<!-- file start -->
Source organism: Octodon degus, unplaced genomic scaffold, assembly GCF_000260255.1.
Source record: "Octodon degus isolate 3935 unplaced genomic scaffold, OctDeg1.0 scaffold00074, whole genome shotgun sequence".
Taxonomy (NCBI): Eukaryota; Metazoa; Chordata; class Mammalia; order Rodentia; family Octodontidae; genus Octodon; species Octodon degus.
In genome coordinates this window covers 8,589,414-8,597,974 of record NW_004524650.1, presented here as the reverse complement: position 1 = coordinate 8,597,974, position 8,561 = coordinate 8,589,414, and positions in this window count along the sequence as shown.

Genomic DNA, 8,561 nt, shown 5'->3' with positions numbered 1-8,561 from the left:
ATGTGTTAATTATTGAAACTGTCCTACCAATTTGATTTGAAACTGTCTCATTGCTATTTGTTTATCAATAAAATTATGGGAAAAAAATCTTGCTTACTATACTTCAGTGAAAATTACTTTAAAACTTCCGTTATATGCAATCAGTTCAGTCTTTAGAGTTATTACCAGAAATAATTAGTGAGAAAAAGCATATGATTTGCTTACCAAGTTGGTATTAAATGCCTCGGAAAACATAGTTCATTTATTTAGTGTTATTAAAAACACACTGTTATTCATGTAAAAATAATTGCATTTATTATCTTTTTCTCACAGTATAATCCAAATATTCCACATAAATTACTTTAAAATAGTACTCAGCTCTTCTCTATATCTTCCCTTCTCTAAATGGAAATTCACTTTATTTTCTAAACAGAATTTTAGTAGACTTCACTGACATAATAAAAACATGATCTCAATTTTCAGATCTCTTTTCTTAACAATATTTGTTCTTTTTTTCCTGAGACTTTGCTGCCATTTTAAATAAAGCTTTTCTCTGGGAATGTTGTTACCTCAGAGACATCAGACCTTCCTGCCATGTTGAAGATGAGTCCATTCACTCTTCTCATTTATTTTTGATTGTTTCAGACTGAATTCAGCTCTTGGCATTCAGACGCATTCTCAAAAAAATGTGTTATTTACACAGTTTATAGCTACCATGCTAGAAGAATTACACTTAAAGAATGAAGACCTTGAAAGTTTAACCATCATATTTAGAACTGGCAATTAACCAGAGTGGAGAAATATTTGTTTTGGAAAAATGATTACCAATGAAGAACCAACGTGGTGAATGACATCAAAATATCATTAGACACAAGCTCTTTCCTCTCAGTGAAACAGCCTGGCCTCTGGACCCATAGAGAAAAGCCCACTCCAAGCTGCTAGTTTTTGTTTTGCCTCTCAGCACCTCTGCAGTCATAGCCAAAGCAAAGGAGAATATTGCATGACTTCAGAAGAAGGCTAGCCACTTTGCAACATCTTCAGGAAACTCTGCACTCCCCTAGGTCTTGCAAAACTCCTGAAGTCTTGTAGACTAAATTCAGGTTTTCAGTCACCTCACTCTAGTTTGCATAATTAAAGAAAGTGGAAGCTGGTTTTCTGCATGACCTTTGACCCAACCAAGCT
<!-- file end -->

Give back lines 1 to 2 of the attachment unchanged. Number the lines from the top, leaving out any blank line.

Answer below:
Source organism: Octodon degus, unplaced genomic scaffold, assembly GCF_000260255.1.
Source record: "Octodon degus isolate 3935 unplaced genomic scaffold, OctDeg1.0 scaffold00074, whole genome shotgun sequence".